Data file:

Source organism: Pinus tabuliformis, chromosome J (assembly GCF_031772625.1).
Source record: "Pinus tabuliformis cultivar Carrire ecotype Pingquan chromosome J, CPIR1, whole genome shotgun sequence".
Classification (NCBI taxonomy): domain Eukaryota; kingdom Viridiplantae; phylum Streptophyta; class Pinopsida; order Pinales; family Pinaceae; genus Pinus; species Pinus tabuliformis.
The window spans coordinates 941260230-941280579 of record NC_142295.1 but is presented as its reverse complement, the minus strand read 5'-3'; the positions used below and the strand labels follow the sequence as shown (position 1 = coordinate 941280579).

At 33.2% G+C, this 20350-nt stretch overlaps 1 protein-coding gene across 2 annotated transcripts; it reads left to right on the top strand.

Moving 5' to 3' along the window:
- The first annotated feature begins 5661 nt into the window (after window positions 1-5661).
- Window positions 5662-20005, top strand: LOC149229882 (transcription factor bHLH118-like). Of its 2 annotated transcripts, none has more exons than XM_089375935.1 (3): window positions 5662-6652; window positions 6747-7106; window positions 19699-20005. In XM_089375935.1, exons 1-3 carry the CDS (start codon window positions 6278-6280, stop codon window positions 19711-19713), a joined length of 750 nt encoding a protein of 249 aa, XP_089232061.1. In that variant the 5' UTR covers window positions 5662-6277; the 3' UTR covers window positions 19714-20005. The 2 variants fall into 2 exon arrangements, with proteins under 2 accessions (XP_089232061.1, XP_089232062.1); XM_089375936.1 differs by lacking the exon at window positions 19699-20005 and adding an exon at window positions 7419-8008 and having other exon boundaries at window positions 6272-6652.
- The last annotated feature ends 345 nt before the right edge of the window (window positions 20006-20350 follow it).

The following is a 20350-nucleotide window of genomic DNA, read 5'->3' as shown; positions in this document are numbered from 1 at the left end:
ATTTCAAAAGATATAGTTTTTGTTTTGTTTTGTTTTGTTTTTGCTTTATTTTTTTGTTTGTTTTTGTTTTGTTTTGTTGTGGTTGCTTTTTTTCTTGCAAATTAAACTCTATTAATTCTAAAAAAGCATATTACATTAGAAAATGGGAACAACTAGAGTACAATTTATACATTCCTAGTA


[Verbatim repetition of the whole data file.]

Source organism: Pinus tabuliformis, chromosome J (assembly GCF_031772625.1).
Source record: "Pinus tabuliformis cultivar Carrire ecotype Pingquan chromosome J, CPIR1, whole genome shotgun sequence".
Classification (NCBI taxonomy): domain Eukaryota; kingdom Viridiplantae; phylum Streptophyta; class Pinopsida; order Pinales; family Pinaceae; genus Pinus; species Pinus tabuliformis.
The window spans coordinates 941260230-941280579 of record NC_142295.1 but is presented as its reverse complement, the minus strand read 5'-3'; the positions used below and the strand labels follow the sequence as shown (position 1 = coordinate 941280579).

At 33.2% G+C, this 20350-nt stretch overlaps 1 protein-coding gene across 2 annotated transcripts; it reads left to right on the top strand.

Moving 5' to 3' along the window:
- The first annotated feature begins 5661 nt into the window (after window positions 1-5661).
- Window positions 5662-20005, top strand: LOC149229882 (transcription factor bHLH118-like). Of its 2 annotated transcripts, none has more exons than XM_089375935.1 (3): window positions 5662-6652; window positions 6747-7106; window positions 19699-20005. In XM_089375935.1, exons 1-3 carry the CDS (start codon window positions 6278-6280, stop codon window positions 19711-19713), a joined length of 750 nt encoding a protein of 249 aa, XP_089232061.1. In that variant the 5' UTR covers window positions 5662-6277; the 3' UTR covers window positions 19714-20005. The 2 variants fall into 2 exon arrangements, with proteins under 2 accessions (XP_089232061.1, XP_089232062.1); XM_089375936.1 differs by lacking the exon at window positions 19699-20005 and adding an exon at window positions 7419-8008 and having other exon boundaries at window positions 6272-6652.
- The last annotated feature ends 345 nt before the right edge of the window (window positions 20006-20350 follow it).

The following is a 20350-nucleotide window of genomic DNA, read 5'->3' as shown; positions in this document are numbered from 1 at the left end:
ATTTCAAAAGATATAGTTTTTGTTTTGTTTTGTTTTGTTTTTGCTTTATTTTTTTGTTTGTTTTTGTTTTGTTTTGTTGTGGTTGCTTTTTTTCTTGCAAATTAAACTCTATTAATTCTAAAAAAGCATATTACATTAGAAAATGGGAACAACTAGAGTACAATTTATACATTCCTAGTA